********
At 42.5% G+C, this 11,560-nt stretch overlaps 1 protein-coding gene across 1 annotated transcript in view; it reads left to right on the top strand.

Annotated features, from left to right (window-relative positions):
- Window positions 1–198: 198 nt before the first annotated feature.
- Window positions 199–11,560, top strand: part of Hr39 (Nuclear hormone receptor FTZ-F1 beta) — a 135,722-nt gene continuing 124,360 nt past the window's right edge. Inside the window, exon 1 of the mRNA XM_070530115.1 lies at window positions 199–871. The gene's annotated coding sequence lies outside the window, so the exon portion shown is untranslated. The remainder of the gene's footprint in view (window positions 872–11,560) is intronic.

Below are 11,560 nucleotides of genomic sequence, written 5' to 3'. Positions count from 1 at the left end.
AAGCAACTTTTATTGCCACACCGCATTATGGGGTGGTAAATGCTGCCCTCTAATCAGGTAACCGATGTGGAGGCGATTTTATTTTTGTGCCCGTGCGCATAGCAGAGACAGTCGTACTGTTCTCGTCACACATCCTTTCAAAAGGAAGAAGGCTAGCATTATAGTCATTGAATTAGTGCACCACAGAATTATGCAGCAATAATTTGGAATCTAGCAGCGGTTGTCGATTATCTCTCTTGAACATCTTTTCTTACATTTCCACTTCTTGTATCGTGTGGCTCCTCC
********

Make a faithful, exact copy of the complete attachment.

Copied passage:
At 42.5% G+C, this 11,560-nt stretch overlaps 1 protein-coding gene across 1 annotated transcript in view; it reads left to right on the top strand.

Annotated features, from left to right (window-relative positions):
- Window positions 1–198: 198 nt before the first annotated feature.
- Window positions 199–11,560, top strand: part of Hr39 (Nuclear hormone receptor FTZ-F1 beta) — a 135,722-nt gene continuing 124,360 nt past the window's right edge. Inside the window, exon 1 of the mRNA XM_070530115.1 lies at window positions 199–871. The gene's annotated coding sequence lies outside the window, so the exon portion shown is untranslated. The remainder of the gene's footprint in view (window positions 872–11,560) is intronic.

Below are 11,560 nucleotides of genomic sequence, written 5' to 3'. Positions count from 1 at the left end.
AAGCAACTTTTATTGCCACACCGCATTATGGGGTGGTAAATGCTGCCCTCTAATCAGGTAACCGATGTGGAGGCGATTTTATTTTTGTGCCCGTGCGCATAGCAGAGACAGTCGTACTGTTCTCGTCACACATCCTTTCAAAAGGAAGAAGGCTAGCATTATAGTCATTGAATTAGTGCACCACAGAATTATGCAGCAATAATTTGGAATCTAGCAGCGGTTGTCGATTATCTCTCTTGAACATCTTTTCTTACATTTCCACTTCTTGTATCGTGTGGCTCCTCC